Survival Jobs: Tips to Balance Your Work and Study Life as a Student

The life of a student is one of the most experience-filled years that they can have. But, with great fun, comes great responsibilities. By responsibilities we mean supporting yourself, making strides in independence and making it to the other side of adulthood. That said, students don’t have it easy when they are trying to balance academia with survival jobs. This is especially true if that student is just starting on their journey. 

According to Statistics Canada, young people who were not in school full-time saw an employment rate of around 79 per cent. If we look at an older demographic of ages 25 to 30, the employment rate was around 84 per cent in 2019 as per their reports. Some examples of jobs that students in Canada might take up include warehouse workers, servers, sales reps, Uber drivers and so on.

Now, if we consider students who are just starting at university full-time, who have classes, extra-curricular activities and personal lives, well, you don’t have to try hard to see what a full plate they have to deal with. No matter how much they have on their hands, taking up a survival job might be crucial to them being able to support themselves throughout their years of education. This leaves a very important question to be answered: What can students do to balance their work and study lives.

Time management is probably the most important aspect of maintaining that balance between survival jobs and studies. Keeping on top of school assignments, homework, readings, exams and classes can be a lot to handle. Not to mention that if you live off-campus, you have to consider the whole commute.

To work around this issue, create a plan of attack. Get familiar with how many hours you need to work your shifts and how many hours you need to put into your studies. You might not be able to get everything done in a single day. But remember this is all about optimizing your time spent. It’s fair to say that you might not find a lot of free time on your hands, but hey, it’s a small price.

Tip #2 - Take Advantage of Job/University Flexibility

Even temp jobs come with benefits, holidays and flexibility. Talk to your boss and get as much flexibility into your daily routine as possible. Even before you take up the job, make sure you know exactly how many hours it would demand. Only take up a job that can provide you with this flexibility like working on weekends or after classes.

Keep in mind that in recent years, even universities have started moving towards classroom models that cater to students that have to work survival jobs.

Survival jobs are flexible most often

Schools are tailoring services and classes for nights and weekends as well as extended library hours so that young adults can lead sufficiently balanced work/study lives.

Tip #3 - Get a Schedule Going

Creating a well-thought-out schedule for yourself with all the important deadlines is an invaluable asset. It may seem like a small thing, but the reality is, that you have two lives to juggle. Between trying to keep a track of your flexible shifts and all the exams, classes and assignments, your head is bound to explode. Take that excess pressure off yourself and create a manageable schedule.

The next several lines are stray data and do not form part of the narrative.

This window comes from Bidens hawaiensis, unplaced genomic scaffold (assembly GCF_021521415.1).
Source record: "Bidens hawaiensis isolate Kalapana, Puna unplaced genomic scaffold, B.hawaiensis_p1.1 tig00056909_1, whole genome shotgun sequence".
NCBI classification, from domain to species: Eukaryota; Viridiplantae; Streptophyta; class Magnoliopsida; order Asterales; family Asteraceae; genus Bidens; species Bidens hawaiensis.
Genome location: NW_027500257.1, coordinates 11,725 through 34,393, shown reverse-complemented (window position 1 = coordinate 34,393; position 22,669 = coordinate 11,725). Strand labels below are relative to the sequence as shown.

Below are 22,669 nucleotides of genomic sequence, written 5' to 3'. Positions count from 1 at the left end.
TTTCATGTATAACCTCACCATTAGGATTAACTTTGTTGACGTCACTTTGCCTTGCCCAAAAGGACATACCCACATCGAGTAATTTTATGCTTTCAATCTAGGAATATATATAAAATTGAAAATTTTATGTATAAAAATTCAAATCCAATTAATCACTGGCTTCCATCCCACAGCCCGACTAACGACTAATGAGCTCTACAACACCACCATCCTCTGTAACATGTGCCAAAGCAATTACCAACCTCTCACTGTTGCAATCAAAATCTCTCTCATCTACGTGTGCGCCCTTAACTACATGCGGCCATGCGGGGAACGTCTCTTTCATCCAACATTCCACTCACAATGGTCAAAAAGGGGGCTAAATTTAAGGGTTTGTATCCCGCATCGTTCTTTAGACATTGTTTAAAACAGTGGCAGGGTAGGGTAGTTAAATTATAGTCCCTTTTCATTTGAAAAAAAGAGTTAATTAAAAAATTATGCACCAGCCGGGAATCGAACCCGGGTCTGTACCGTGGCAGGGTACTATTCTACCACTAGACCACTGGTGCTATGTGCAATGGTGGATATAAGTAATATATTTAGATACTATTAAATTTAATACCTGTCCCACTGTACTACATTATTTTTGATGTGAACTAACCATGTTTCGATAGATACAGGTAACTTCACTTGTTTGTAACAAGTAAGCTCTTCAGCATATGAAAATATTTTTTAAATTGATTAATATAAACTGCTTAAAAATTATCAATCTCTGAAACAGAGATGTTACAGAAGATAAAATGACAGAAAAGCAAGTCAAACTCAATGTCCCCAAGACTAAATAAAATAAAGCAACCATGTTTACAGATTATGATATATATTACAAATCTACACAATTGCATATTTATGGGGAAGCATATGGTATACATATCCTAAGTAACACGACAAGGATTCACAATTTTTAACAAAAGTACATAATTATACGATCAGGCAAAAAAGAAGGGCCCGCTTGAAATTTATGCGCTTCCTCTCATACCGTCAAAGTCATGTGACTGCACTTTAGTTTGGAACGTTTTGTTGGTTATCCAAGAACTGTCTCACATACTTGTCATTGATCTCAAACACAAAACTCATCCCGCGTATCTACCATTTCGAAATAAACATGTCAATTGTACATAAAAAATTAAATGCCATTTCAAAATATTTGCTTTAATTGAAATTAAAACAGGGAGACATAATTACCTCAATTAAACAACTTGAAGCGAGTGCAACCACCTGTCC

You can make a schedule on your phone, or laptop or go old-school with a written timetable. It not only helps you keep track of everything, but the visual satisfaction of crossing something off that list is unparalleled. There is a reason that professionals use schedules you know.

Make sure that you also plan for unexpected events and work crises. Maybe the boss will want you to work an extra shift to cover someone else. You may not be able to plan this out down to every detail, but just block off enough time for these events and keep that schedule flexible as well. Plan work and studies around each other. At the end of the day, it’s all about being prepared for the worst which will allow you to experience the best possible outcome of these situations.

“Excellence is not a skill. It is an attitude.” – Ralph Marston, American football player

With survival jobs, work smarter not harder

Tip #4 - Work Smarter Not Harder

If you’re looking to do one or the other, you might find yourself burning the candles at both ends. Yes, you shouldn’t bite off more than you can chew with survival jobs or education, but if you have proper time management, scheduling and make use of your flexible benefits, then you can tackle both work and school at the same time.

For example, study a few chapters on your work break. When you have downtime between classes you can plan your next steps, coordinate with work and so on.

It can be more effective to tackle smaller sections of your academics than sitting for 11 hours straight and cramming.

Tip #5 - Manage Stress and Watch for Burn-Out

Finally, we would recommend that you pay close attention to your stress levels. No matter how much you plan and no matter how proactive you are, things can become too heavy to cope with. Stress is an inevitable part of a student’s life, working or not. Make sure that in between trying to balance survival jobs and academics, you take breaks.

Find time for a solid night’s sleep, exercise, social outings and hobbies. The most important part of maintaining that balance is to ensure that you don’t burn out. You will know that you are burning out if you find yourself falling asleep in class, becoming irritable, lacking concentration or your diet is 80 per cent coffee and 20 per cent insomnia.

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